The Indian Government has already declared “Make in India” drive to boost manufacturing sector. It should also support the R&D activities& allocate special funds for development of R&D centers of each of the Indian manufacturer. Our education pattern should develop research and innovation based concepts for Textile Engineering students so that the real growth happens within our country.

Summary Indian Textile Machinery Industry has tremendous growth potential in coming future buoyed by growing domestic & global demand; the only need is to identify the untapped opportunities. We need to focus more on Research & Development (R&D) to manu-

Low material costs and operating costs along with our own huge market will give India an edge over other countries. Let’s come together & create India as NEXT TEXTILE MACHINERY HUB .

Production of Textile Machinery in 2009-10 Vs2012-13

CATEGORY

2008-09

2009-10 2010-11 2011-12 2012-13

Spinning & Allied Machinery

2417.44

2105

3500

2570

2310

Systematic filament yarn machinery

412.79

830

900

925

965

Weaving & allied Machinery

410.35

495

600

480

445

Processing machinery

419.29

460

700

750

960

Misc. Spinning, weaving, processing machinery

122

120

150

100

120

Textile testing/ controlling/measuring instruments

80.43

30

50

65

80

Hosiery machinery ( including machine & needle)

33.31

35

50

20

45

TOTAL

3895.61 4075 5950 4910 4925

Spares & Accessories

167.39

170

200

370

725

TOTAL

4063.00

4245

6150

5260

5650

A.T.E. ties up withColor Service, Italy – a global leader in the design and manufacturing of dispensing systems for dyes and chemicals. A.T.E..has tied-up with Color Service Srl, Italy, a global leader in dispensing systems for dyes and chemicals. A.T.E. will exclusively handle the marketing, sales and service of Color Service’s products and solutions in India and Bangladesh. Color Service was founded by Mr FabrizioToschiin 1987.Its portfolio includes fully automatic systems for dyes, liquid chemicals, powder chemicals, print paste dispensing systems and print paste thickener preparation systems along with automated lab dyeing systems and complete laboratory solutions for bulk reproducibility in dyeing printing textile houses. Apart from textiles, it also provides solutions for the food,rubber,cosmetics &tannery industries. Color Service is already a well-established player in India, with an impressive reference list includingVardhman, Abishek,Alok,Welspun,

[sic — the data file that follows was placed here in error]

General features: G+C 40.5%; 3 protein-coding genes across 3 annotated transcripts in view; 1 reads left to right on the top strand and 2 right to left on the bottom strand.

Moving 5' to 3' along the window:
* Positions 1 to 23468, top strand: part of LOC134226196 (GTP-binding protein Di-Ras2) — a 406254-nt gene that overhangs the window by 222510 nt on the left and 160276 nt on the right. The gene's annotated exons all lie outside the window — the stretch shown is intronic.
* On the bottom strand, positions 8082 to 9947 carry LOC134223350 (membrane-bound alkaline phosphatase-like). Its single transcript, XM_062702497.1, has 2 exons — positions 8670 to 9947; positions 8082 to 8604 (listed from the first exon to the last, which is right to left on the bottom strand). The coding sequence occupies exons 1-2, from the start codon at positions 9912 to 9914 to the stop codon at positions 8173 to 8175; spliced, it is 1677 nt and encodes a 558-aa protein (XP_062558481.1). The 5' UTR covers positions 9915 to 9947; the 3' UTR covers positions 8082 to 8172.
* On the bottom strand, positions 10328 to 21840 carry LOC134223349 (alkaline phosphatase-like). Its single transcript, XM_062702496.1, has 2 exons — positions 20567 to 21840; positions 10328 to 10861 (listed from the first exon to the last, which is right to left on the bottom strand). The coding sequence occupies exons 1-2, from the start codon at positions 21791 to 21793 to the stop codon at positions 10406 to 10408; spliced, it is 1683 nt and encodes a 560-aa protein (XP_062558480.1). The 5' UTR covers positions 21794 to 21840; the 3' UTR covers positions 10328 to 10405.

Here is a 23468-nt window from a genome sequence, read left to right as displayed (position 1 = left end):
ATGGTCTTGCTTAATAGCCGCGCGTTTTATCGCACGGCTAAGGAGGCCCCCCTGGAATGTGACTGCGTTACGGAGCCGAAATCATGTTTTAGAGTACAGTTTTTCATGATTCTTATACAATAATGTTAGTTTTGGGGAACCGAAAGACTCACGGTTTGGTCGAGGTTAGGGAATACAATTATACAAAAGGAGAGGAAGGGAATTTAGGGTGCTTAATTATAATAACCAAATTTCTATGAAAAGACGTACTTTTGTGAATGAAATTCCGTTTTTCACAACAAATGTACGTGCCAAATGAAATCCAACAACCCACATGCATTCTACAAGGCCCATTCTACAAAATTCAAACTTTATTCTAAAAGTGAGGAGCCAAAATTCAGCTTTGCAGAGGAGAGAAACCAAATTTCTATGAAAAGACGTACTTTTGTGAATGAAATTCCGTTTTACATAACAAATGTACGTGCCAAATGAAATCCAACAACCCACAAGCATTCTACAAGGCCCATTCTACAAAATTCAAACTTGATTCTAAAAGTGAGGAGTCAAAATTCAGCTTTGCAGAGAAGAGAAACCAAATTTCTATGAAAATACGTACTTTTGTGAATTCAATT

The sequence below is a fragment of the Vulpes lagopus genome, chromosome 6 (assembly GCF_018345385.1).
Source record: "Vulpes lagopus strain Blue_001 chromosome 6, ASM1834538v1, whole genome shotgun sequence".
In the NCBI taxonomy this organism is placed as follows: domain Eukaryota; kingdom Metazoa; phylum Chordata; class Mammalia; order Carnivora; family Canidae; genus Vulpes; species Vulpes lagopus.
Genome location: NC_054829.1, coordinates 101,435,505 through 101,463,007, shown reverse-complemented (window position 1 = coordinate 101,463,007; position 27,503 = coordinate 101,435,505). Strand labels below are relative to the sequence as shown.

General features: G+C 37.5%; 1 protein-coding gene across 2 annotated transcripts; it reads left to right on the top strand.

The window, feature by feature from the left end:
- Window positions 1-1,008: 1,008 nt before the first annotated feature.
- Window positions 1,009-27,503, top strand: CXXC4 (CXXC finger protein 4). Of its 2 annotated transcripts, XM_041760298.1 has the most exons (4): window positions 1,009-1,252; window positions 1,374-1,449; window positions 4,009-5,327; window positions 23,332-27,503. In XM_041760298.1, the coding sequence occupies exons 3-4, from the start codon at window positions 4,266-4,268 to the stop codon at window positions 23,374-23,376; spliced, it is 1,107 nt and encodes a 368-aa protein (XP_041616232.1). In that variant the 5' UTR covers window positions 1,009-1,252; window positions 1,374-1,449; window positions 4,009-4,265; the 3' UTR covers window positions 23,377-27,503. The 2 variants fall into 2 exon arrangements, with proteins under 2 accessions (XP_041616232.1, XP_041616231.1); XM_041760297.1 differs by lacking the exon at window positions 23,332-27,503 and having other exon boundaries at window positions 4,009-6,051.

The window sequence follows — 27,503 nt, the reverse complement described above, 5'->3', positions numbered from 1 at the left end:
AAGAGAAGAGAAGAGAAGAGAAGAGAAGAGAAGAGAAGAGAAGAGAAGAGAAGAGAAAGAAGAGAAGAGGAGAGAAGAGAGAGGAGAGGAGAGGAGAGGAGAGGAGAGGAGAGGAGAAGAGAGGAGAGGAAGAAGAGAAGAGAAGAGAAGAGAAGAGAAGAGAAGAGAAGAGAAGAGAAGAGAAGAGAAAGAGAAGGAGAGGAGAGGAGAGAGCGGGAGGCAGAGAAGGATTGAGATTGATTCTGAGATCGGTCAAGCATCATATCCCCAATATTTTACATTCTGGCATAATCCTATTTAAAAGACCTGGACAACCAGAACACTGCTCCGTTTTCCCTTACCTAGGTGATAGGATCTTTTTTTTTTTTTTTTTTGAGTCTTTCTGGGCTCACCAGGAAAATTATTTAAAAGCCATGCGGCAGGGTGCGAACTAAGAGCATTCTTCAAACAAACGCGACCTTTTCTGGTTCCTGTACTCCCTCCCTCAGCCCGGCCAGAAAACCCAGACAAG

July 2015 www.textilevaluechain.com

BRFL, Bombay Dyeing, Arvind,Trident,Himatsingka,Sharadha Terry –toname only a few. The most critical factor influencing dye houseproductivity is to get dyeing “right the first time and every time”. With its domain expertise in dyes and chemicals for 28 years, Color Service provides exclusive and tailor made solutions (both semi and fully automatic systems) for perfect dyeing. These solutions improve the production cycle time,avoid wastages of dyes &chemicals,reduce labor,provide safe working environment, and most importantly they help to achieve consistency in processing. A.T.E. is known in the Indian textile industry as a solution provider for all machinery and accessory needs – from spinning to garmenting. With this latest tie-up of A.T.E., customers have an added advantage of dealing with just a single source for all their textile processing machinery and automation requirements.

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GOVERNMENT NEWS

Foundation stone laid for Apparel & Garment Making Centre in Mizoram The foundation stone for Apparel and Garment Making Centre in Mizoram was laid by Shri Santosh Kumar Gangwar, Hon’ble Minister of State for Textiles (I/C), Government of India on the 3rd of July 2015 in Aizawl, the capital of Mizoram. Addressing the gathering, Union Textiles Minister Shri Santosh Kumar Gangwar said that the Hon’ble Prime Minister Shri Narendra Modi has given special attention to the Ministry of Textiles with special focus on the North Eastern Region. The Apparel and Garment Making Centres are being opened in every state of the North Eastern region as part of the landmark initiative announced by the Prime Minister on 1st December 2014. The Minister said that the centre will be the beginning of setting up an organized industry in Mizoram. He also said that this is in line with the Prime Minister’s vision of “Sabke Saath Sab ka Vikas”. Before Mizoram, Apparel and Garment Manufacturing Centres have been set up in all other seven states of the North Eastern Region. This initiative comes under the North East Region Textile Promotion Scheme (NERTPS) of the Ministry of Textiles. NERTPS is an umbrella scheme for the development of various segments of textiles, i.e. silk, handlooms, handicrafts and garments. Of the total outlay of Rs 1038.10 crore, Rs 18.9 crore has been given to Mizoram for setting up of this centre where the State government provides 1.5 acre of land free of cost. The centre will be managed by the Ministry of Textiles for 5 years and will be handed over to the state government thereafter. Secretary, Ministry of Textiles, Dr. S. K. Panda said that the garment making centre will provide employment to the youths of Mizoram. It will also lead a way for developing technical textile and skilled personnel which will in turn contribute to the economy of Mizoram. Upon his arrival in Mizoram on the 3rd of July 2015, the Hon’ble Minister inaugurated the Weavers’ Service Centre, which